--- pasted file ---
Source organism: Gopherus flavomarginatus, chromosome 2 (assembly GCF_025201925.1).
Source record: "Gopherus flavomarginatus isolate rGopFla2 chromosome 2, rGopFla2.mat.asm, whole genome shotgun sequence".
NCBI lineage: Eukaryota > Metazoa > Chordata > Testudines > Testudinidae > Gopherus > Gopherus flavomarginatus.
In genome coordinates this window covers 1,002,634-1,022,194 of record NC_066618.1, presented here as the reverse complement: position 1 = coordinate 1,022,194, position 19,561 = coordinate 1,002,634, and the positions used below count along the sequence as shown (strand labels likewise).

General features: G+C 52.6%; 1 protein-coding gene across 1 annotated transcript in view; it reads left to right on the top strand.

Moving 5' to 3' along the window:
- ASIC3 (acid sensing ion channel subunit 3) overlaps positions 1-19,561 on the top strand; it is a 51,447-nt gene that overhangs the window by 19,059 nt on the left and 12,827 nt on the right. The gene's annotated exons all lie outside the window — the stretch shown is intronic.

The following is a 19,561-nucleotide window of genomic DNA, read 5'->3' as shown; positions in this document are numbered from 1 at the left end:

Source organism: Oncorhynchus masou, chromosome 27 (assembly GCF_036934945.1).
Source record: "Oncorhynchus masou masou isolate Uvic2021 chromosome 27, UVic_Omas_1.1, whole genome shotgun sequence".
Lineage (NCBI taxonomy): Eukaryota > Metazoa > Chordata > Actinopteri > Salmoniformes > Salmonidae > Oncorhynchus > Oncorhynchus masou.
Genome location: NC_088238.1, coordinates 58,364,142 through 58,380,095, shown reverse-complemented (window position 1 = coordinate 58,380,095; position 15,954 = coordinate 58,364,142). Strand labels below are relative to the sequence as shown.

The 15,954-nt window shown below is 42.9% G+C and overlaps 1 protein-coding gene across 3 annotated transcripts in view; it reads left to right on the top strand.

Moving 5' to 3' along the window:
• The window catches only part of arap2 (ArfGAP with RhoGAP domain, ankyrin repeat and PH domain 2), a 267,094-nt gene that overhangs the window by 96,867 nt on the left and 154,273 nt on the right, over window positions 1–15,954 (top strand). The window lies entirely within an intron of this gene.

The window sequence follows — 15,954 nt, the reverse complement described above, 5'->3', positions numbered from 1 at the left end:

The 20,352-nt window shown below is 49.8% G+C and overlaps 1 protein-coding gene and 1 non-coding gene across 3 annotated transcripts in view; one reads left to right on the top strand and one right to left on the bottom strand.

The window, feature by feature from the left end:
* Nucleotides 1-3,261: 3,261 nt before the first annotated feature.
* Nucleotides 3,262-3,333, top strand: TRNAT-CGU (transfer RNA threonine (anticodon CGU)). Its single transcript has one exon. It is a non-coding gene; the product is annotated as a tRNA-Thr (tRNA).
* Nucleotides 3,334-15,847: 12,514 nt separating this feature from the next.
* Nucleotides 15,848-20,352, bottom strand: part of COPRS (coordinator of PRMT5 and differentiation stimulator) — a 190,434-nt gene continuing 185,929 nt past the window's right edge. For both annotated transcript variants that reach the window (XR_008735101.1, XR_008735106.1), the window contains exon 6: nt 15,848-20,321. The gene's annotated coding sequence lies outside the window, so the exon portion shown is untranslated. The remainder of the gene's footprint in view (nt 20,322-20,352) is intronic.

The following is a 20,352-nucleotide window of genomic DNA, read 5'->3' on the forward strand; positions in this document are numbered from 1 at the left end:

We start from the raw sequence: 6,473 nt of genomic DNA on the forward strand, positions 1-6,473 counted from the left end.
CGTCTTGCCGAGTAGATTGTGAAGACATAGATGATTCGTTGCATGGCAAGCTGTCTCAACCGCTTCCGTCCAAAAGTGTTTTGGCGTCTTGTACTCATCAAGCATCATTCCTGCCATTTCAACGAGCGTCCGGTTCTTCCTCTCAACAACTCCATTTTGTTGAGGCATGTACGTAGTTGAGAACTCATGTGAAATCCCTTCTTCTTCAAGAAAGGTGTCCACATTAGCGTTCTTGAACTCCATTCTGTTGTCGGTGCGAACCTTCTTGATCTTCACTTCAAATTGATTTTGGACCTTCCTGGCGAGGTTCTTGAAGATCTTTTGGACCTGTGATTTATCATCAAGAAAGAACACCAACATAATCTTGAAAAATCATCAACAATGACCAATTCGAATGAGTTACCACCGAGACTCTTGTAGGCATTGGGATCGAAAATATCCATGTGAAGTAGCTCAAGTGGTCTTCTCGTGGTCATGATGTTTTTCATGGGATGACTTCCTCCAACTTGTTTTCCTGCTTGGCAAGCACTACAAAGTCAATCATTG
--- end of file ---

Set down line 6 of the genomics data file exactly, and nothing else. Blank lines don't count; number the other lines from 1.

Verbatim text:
Moving 5' to 3' along the window: